View Full Version : Basic variable type question (and maybe more)...

tizwoz123

01-13-2008, 01:05 PM

Just a quick question, I may have a couple more later but for now just one.

What's the difference between a single and a double variable? The definition I find is...

? single ≡ 32 bit (4 byte) floating point number between

-3.402823E38 to - 1.401298E-45 and

1.401298E-45 to 3.402823E38

? double ≡ 64 bit (8 byte) floating point number between

-1.79769313486231E308 to -4.94065645841247E-324

4.94065645841247E-324 to 1.79769313486232E308

Which brings about on question, What about zero and all the values close to it that seem to be outside the ranfe of both of these variable types?

For the function Z= X/(Y^2), if we stick x=70 and y=1.71 and treat the Z as double, we get the answer 23.93898964 whereas the correct answer is actually 23.93898977. How does this discrepancy come about? Which makes me question when we should use Double as opposed to Single? I just though double has more decimal places and would be more accurate with some calculations but clearly I'm wrong.

mikerickson

01-13-2008, 01:22 PM

If you are working with numbers whose absolute value is < 10^(-325), Excel is probably not the right platform for your use.

This routine shows the advantage of Double over Single.

Sub test()

Dim singVal As Single

Dim doubleVal As Double

singVal = CSng(70) / CSng(CSng(1.71) ^ 2)

doubleVal = CDbl(70) / CDbl(CDbl(1.71) ^ 2)

MsgBox singVal & vbCrLf & doubleVal

End Sub

For the function Z= X/(Y^2), if we stick x=70 and y=1.71 and treat the Z as double, we get the answer 23.93898964 whereas the correct answer is actually 23.93898977. How does this discrepancy come about? Which makes me question when we should use Double as opposed to Single? I just though double has more decimal places and would be more accurate with some calculations but clearly I'm wrong.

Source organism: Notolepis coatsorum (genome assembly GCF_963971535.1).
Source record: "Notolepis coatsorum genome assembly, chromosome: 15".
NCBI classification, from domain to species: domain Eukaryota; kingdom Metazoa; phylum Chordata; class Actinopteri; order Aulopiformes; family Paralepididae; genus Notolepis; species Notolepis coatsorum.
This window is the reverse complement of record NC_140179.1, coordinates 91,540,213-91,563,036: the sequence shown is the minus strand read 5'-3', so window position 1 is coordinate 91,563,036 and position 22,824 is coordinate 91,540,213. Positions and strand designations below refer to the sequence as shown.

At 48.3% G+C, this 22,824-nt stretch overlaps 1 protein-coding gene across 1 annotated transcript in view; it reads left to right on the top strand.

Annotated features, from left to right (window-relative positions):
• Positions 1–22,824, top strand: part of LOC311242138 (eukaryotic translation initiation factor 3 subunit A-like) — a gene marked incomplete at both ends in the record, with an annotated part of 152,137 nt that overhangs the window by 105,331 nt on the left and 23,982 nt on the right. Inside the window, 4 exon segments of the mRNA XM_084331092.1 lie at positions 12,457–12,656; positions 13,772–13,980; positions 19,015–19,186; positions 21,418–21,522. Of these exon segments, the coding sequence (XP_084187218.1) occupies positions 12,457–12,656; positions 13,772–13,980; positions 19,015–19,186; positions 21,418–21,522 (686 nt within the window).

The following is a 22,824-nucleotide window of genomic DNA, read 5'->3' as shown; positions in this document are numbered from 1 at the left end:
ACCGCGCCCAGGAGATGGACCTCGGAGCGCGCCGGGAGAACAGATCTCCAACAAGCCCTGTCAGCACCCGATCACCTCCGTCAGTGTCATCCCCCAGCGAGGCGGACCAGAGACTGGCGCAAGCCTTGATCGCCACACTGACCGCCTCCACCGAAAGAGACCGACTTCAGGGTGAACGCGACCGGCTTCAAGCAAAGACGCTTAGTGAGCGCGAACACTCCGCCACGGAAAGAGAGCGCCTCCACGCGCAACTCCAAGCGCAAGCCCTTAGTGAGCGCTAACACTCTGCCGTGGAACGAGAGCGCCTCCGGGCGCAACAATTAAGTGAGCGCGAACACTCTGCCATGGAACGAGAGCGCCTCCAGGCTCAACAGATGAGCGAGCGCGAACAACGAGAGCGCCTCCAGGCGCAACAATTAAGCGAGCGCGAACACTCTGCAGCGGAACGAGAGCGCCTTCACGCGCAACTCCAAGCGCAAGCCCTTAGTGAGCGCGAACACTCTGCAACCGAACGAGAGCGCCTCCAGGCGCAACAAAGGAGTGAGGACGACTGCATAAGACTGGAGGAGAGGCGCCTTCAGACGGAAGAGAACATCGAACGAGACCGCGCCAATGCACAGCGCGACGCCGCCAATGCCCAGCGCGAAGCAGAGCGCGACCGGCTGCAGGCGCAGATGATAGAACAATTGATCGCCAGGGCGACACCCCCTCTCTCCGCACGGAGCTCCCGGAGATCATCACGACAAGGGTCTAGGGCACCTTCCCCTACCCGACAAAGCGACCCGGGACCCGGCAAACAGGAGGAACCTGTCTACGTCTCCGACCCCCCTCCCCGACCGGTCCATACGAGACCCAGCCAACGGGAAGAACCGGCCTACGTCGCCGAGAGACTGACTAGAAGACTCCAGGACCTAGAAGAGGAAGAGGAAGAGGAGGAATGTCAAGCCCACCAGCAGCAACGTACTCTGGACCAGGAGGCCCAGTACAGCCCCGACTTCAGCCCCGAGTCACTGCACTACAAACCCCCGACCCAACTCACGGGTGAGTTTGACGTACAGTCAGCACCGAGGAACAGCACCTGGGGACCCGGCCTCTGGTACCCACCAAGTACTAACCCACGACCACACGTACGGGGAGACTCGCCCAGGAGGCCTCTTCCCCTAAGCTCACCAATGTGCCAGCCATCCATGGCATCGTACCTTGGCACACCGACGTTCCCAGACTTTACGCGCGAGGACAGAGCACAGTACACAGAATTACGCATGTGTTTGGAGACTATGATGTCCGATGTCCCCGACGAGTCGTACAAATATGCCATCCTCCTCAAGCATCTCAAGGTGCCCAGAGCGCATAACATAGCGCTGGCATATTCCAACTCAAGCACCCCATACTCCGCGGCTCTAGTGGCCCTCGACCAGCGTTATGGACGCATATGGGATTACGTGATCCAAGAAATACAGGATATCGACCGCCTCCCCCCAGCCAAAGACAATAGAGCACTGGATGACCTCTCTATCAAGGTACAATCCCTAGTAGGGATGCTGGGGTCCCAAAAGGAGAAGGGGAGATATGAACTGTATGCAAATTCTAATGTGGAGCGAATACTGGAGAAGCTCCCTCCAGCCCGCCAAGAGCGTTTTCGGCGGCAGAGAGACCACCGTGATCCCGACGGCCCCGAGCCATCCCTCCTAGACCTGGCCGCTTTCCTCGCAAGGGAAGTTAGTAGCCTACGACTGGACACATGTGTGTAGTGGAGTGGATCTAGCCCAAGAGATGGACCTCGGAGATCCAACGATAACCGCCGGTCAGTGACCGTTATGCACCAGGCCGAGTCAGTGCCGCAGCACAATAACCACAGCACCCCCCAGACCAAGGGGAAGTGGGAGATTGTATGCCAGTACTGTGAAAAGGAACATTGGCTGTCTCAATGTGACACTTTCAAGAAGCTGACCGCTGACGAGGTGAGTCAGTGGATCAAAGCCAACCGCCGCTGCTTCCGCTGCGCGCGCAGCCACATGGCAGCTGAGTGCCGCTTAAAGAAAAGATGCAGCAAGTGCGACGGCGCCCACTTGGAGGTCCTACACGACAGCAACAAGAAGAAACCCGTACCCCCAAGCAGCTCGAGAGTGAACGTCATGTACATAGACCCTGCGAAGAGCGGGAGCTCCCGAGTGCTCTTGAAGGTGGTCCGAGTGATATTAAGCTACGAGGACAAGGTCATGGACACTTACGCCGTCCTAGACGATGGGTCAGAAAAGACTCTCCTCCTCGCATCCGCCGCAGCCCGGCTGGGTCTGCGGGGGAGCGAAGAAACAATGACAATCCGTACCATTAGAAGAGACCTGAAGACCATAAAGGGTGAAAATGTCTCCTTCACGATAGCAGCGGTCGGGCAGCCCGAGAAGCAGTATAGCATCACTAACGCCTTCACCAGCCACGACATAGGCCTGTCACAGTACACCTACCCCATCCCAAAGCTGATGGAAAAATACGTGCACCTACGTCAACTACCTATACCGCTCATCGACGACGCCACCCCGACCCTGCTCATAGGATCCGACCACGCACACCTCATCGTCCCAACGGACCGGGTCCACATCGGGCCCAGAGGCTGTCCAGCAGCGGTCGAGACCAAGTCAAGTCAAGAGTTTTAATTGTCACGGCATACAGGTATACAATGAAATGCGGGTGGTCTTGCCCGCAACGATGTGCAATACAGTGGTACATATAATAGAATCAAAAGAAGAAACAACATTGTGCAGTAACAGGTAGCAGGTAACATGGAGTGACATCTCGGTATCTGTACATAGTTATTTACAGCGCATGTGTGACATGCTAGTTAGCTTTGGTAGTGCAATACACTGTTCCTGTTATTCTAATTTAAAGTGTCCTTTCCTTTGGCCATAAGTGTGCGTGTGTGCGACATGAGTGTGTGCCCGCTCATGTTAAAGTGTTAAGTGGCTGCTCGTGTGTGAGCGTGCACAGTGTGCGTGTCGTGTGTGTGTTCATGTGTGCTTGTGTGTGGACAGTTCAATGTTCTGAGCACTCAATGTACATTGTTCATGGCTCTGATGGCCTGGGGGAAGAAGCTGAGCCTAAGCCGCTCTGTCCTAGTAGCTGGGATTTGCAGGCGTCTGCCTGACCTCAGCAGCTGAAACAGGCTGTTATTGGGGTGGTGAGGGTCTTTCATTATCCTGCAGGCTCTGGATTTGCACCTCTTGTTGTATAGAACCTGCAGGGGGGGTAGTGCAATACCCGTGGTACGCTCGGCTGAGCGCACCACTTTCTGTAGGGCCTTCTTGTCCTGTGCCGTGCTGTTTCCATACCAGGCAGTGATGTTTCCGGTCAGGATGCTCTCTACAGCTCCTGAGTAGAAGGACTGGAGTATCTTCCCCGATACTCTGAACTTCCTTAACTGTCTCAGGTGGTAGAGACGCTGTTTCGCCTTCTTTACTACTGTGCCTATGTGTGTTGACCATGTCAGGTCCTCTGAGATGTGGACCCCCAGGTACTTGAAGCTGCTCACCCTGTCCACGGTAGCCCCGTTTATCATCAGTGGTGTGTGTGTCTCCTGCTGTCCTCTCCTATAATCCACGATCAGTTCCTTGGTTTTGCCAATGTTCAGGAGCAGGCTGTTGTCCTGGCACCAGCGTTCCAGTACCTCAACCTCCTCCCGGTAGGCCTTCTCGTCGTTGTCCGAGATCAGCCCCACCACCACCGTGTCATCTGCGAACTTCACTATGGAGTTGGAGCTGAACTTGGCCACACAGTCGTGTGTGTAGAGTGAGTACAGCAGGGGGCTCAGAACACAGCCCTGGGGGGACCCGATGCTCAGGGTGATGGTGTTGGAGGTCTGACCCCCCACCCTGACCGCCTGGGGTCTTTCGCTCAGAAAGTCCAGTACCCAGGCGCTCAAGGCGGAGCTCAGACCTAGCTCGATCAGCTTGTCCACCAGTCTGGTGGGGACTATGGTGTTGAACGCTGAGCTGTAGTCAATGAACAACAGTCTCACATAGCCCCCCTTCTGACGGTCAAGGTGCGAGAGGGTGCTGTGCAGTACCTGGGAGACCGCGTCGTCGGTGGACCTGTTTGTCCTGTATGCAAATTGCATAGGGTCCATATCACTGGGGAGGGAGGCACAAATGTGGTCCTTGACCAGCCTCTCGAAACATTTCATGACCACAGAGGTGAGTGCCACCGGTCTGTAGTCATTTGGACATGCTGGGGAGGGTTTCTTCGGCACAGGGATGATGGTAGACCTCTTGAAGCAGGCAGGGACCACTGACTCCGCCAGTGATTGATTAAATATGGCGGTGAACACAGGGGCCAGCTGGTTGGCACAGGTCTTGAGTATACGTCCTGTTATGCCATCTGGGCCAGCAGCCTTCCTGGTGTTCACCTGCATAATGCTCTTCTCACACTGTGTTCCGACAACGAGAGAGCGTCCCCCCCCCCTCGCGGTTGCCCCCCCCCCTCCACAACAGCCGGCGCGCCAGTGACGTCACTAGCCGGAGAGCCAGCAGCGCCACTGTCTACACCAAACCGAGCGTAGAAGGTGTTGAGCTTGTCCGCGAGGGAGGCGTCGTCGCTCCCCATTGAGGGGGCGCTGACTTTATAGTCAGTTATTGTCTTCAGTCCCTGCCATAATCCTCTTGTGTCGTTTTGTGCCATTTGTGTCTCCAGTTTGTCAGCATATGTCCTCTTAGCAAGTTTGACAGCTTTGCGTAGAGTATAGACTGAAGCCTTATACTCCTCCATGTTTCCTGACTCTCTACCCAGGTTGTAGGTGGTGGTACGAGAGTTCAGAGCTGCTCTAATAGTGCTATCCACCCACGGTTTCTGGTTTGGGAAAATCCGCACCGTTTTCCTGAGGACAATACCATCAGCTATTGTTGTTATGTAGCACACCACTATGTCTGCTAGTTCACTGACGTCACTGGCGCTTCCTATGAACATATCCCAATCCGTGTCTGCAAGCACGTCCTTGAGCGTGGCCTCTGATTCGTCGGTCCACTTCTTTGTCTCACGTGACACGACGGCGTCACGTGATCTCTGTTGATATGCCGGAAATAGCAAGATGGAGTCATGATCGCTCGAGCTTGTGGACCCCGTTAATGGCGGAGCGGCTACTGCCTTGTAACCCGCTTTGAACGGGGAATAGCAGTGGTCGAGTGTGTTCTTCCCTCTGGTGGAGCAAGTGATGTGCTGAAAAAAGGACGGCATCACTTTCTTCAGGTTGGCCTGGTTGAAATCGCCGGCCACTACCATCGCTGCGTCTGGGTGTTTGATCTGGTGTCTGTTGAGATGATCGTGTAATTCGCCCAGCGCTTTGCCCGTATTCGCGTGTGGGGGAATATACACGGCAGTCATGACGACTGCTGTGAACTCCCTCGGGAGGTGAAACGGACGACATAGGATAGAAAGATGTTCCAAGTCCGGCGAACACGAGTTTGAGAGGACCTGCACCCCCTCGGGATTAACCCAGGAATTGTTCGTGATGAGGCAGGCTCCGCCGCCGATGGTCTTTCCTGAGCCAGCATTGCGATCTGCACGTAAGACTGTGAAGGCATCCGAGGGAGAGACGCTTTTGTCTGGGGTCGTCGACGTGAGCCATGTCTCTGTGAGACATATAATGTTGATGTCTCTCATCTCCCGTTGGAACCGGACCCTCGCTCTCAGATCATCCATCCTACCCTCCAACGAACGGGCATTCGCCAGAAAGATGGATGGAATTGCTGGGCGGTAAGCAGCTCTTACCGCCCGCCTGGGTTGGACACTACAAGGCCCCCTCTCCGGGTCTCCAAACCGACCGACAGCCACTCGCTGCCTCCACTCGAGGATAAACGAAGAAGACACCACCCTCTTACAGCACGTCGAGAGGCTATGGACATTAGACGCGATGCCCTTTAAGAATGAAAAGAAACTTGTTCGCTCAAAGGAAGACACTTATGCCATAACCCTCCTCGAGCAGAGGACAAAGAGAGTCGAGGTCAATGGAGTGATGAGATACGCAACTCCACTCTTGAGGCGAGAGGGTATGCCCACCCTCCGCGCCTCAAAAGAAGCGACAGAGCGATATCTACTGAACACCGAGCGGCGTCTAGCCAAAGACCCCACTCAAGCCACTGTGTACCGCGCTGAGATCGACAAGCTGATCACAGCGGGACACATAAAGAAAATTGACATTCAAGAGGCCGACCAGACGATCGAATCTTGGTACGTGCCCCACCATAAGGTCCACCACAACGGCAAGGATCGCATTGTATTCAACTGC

By my calculation, it comes out as 23.9389897746315.

johnske

01-14-2008, 04:30 AM

Just a quick question, I may have a couple more later but for now just one.

What's the difference between a single and a double variable? The definition I find is...

Which brings about on question, What about zero and all the values close to it that seem to be outside the ranfe of both of these variable types?

For the function Z= X/(Y^2), if we stick x=70 and y=1.71 and treat the Z as double, we get the answer 23.93898964 whereas the correct answer is actually 23.93898977. How does this discrepancy come about? Which makes me question when we should use Double as opposed to Single? I just though double has more decimal places and would be more accurate with some calculations but clearly I'm wrong.If you want your answer as a double then all other variables used in that calculation must also be declared as double, otherwise you'll get an incorrect answer e.g. this will give the correct answer

Option Explicit

Sub a()

Dim X As Double, Y As Double, Z As Double

X = 70: Y = 1.71

Z = X / (Y ^ 2)

MsgBox Z 'gives correct answer (23.9389897746315)

End Sub

but because there are mixed data types this will give an incorrect answer

Option Explicit

Sub b()

Dim X As Long, Y As Single, Z As Double

X = 70: Y = 1.71

Z = X / (Y ^ 2)

MsgBox Z 'gives wrong answer (23.9389887065614)

End Sub

Be wary of inadvertent type conversion. If I do the calculation and store the result as a single, then do a type conversion to double, I get the same erroneous value as you did (23.93898964)

Sub Test()

Dim S As Single

Dim D As Double, TC As Double

Dim V As Variant

S = 70 / 1.71 ^ 2

D = 70 / 1.71 ^ 2

V = 70 / 1.71 ^ 2

TC = S ' Implied type conversion

Debug.Print "S = " & S

Debug.Print "D = " & D

Debug.Print "V = " & V

Debug.Print "XL = " & ActiveSheet.Range("A1") 'calc in spreadsheet

Debug.Print "Type Conversion TC (rounded to 8 places) = " & Format(TC, "0.00000000")

End Sub

Results:

S = 23.93899

D = 23.9389897746315

V = 23.9389897746315

XL = 23.9389897746315

Type Conversion TC (rounded to 8 places) = 23.93898964

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